This year has already provided a disappointing Stephen King adaptation, but fans of the master of horror need not worry because The Dark Tower may have been a bust, but IT is nearly everything they could have hoped for in this modern update of the source material.
Based on King’s iconic novel about a supernatural killer clown, director Andy Muschietti makes all the right decisions when bringing the property to 2017 audiences. Anyone who grew up with Tim Curry’s terrifying take on Pennywise the Clown from the otherwise mediocre made-for-TV film from the early 90s will be in for a treat with this film. Riding the wave of 80s nostalgia evoked by Netflix’s Stranger Things (an obvious homage to King’s work), the film wisely centers on a group of kids with bikes from that time period and plays with the adolescent angst and drama to wonderful degrees.
The town of Derry has been the site of many horrors, to the point where a curfew has been enacted for all residents. Bill Denbrough’s (Jaeden Lieberher) younger brother Georgie (Jackson Robert Scott) went missing during a rain storm and Bill has refused to let go of the loss ever since. When strange occurrences begin attacking the town’s youth, a group of misfits find themselves drawn together to solve the mystery and confront the danger afflicting their town.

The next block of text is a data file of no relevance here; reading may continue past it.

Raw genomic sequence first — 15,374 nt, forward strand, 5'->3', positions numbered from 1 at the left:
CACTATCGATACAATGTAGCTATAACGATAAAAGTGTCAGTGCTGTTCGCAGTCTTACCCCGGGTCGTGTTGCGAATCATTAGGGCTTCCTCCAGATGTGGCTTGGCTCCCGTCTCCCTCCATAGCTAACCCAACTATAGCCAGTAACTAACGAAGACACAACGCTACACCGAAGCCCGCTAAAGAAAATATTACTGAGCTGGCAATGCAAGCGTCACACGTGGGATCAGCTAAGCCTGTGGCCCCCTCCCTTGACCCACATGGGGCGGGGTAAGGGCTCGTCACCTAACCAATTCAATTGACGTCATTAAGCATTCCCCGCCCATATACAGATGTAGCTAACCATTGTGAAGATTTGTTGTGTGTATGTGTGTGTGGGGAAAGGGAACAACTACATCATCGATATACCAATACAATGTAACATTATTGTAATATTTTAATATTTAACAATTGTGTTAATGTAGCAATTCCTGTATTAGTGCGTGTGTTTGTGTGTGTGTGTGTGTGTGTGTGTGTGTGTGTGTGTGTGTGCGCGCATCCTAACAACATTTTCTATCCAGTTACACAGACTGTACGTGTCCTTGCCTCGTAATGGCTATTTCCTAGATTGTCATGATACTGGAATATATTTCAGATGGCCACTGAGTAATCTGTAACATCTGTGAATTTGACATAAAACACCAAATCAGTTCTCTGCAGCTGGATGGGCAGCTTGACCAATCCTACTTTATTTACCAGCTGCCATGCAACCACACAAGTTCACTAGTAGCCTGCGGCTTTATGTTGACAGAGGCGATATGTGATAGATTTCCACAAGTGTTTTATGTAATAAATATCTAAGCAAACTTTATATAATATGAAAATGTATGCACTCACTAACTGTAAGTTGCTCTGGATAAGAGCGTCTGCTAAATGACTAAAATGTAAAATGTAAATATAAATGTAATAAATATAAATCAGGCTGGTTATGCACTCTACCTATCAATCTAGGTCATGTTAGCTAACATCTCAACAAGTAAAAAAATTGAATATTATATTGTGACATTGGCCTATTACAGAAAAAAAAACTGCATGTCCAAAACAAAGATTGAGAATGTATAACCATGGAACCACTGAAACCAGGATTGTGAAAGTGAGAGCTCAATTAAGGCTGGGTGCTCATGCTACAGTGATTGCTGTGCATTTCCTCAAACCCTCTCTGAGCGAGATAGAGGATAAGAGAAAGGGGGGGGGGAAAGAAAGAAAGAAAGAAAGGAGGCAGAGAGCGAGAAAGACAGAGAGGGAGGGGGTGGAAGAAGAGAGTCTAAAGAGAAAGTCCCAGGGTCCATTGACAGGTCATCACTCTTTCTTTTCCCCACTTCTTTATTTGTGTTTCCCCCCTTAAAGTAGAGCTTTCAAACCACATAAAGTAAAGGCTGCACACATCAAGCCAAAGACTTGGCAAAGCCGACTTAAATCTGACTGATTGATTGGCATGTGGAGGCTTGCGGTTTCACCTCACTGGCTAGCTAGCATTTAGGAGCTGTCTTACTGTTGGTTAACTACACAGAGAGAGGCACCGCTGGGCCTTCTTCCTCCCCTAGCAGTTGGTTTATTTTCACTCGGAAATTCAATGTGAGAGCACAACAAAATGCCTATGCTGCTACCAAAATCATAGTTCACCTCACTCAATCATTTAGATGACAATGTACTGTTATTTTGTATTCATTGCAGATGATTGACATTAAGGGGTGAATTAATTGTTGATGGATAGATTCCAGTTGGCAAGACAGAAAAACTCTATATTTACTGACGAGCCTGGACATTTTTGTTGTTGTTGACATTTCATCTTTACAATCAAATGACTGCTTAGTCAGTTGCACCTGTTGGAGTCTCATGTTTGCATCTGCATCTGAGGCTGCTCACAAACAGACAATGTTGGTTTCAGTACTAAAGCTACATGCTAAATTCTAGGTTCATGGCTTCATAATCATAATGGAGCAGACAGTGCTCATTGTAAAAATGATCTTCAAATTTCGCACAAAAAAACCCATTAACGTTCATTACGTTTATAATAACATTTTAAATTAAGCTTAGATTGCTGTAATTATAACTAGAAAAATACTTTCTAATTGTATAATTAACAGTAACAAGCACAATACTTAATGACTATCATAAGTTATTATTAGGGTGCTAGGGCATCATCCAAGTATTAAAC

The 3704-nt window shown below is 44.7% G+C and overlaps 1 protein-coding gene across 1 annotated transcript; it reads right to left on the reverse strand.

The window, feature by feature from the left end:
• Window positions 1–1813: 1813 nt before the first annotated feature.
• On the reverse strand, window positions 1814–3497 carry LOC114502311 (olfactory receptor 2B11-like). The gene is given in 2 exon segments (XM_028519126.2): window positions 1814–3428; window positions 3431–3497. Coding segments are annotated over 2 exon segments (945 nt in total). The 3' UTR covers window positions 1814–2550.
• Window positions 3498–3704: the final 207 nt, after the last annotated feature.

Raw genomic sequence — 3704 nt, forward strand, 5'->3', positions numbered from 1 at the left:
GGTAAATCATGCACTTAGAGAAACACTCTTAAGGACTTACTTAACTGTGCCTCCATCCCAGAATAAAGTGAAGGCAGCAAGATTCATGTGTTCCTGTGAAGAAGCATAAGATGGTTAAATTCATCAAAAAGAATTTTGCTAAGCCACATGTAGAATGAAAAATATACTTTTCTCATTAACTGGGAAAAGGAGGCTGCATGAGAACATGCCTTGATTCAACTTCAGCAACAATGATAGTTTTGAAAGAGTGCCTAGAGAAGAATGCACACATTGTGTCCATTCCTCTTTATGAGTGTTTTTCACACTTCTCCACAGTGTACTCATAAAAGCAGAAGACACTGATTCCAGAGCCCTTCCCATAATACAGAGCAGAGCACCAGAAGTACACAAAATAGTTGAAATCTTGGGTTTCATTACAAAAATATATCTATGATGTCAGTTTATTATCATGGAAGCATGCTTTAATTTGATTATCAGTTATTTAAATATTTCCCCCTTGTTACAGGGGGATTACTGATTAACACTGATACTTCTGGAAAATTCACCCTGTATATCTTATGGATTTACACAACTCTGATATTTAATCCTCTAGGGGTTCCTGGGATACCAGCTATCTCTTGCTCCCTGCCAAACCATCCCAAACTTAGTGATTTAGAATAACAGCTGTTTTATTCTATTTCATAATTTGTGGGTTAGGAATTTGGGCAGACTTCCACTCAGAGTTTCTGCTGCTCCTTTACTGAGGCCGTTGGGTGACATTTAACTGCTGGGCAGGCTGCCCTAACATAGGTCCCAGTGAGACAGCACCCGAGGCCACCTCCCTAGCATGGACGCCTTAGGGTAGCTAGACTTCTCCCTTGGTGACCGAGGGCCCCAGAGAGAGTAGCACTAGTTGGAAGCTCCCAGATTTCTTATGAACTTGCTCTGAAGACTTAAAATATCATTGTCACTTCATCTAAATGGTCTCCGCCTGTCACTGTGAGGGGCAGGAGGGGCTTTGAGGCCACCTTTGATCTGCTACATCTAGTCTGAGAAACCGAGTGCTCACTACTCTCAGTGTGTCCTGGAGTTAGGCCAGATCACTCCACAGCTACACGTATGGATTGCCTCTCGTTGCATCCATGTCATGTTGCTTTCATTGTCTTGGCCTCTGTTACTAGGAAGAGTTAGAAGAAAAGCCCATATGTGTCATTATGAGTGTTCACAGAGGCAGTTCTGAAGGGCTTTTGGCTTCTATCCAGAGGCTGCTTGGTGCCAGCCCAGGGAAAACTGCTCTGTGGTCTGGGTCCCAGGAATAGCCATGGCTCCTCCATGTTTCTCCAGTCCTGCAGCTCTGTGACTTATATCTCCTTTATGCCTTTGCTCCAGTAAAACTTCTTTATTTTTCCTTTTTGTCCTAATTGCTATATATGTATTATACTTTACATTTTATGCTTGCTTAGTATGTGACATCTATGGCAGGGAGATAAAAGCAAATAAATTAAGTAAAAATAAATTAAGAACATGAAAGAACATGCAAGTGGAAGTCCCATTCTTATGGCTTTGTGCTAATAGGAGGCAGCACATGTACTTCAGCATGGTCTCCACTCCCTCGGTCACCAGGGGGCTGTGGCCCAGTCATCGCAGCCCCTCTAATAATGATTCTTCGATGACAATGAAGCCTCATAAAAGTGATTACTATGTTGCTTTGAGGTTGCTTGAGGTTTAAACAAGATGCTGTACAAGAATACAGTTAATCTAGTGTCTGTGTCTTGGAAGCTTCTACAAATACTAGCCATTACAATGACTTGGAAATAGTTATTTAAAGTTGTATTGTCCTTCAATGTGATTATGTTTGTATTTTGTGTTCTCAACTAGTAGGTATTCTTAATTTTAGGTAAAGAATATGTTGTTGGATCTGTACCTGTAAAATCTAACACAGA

While plenty of viewers may be affectionate towards Curry’s portrayal of Pennywise, Bill Skarsgård’s sadistic take (aided by CG and creepy practical makeup) on the supernatural clown is an immediate classic and should haunt the dreams of a whole new generation. The child actors are also fantastic, with Stranger Things alum Finn Wolfhard as the standout, scene-stealing, incredibly foul-mouthed Richie. The chemistry of all the boys and their newfound friend Bev (Sophia Lillis) are the clear core of the film and none of it would work if they all weren’t so good in their roles.
While fans of the novel are well aware the story is told mostly from an adult point of view with flashbacks to the childhoods, this film never jumps ahead, making this film version a “kids with bikes” tale referred to as Chapter One, leaving a sequel open to explore the rematch with Pennywise and the surviving adult versions of the characters. Unfortunately, this could be problematic because this young cast is so good, the next chapter has big shoes to fill in order to endear itself to audiences as well as this installment, with its Stand By Me-meets-horror film vibe.
Aside from one too many jump scares and some iffy CG used to make Pennywise a bit more scary in a few scenes, it’s hard to fault much with this adaptation. There’s wonderful cinematography and plenty of humor, heart, and legit scares that should easily earn IT not only some seriously solid box office, but a place as one of best recent adaptations of beloved books – not to mention one of the best horror films in recent years.
A terrific young cast grounds a solid adaptation of King's beloved source material that focuses on the best elements of the book with a heaping helping of heart, humor and legit scares.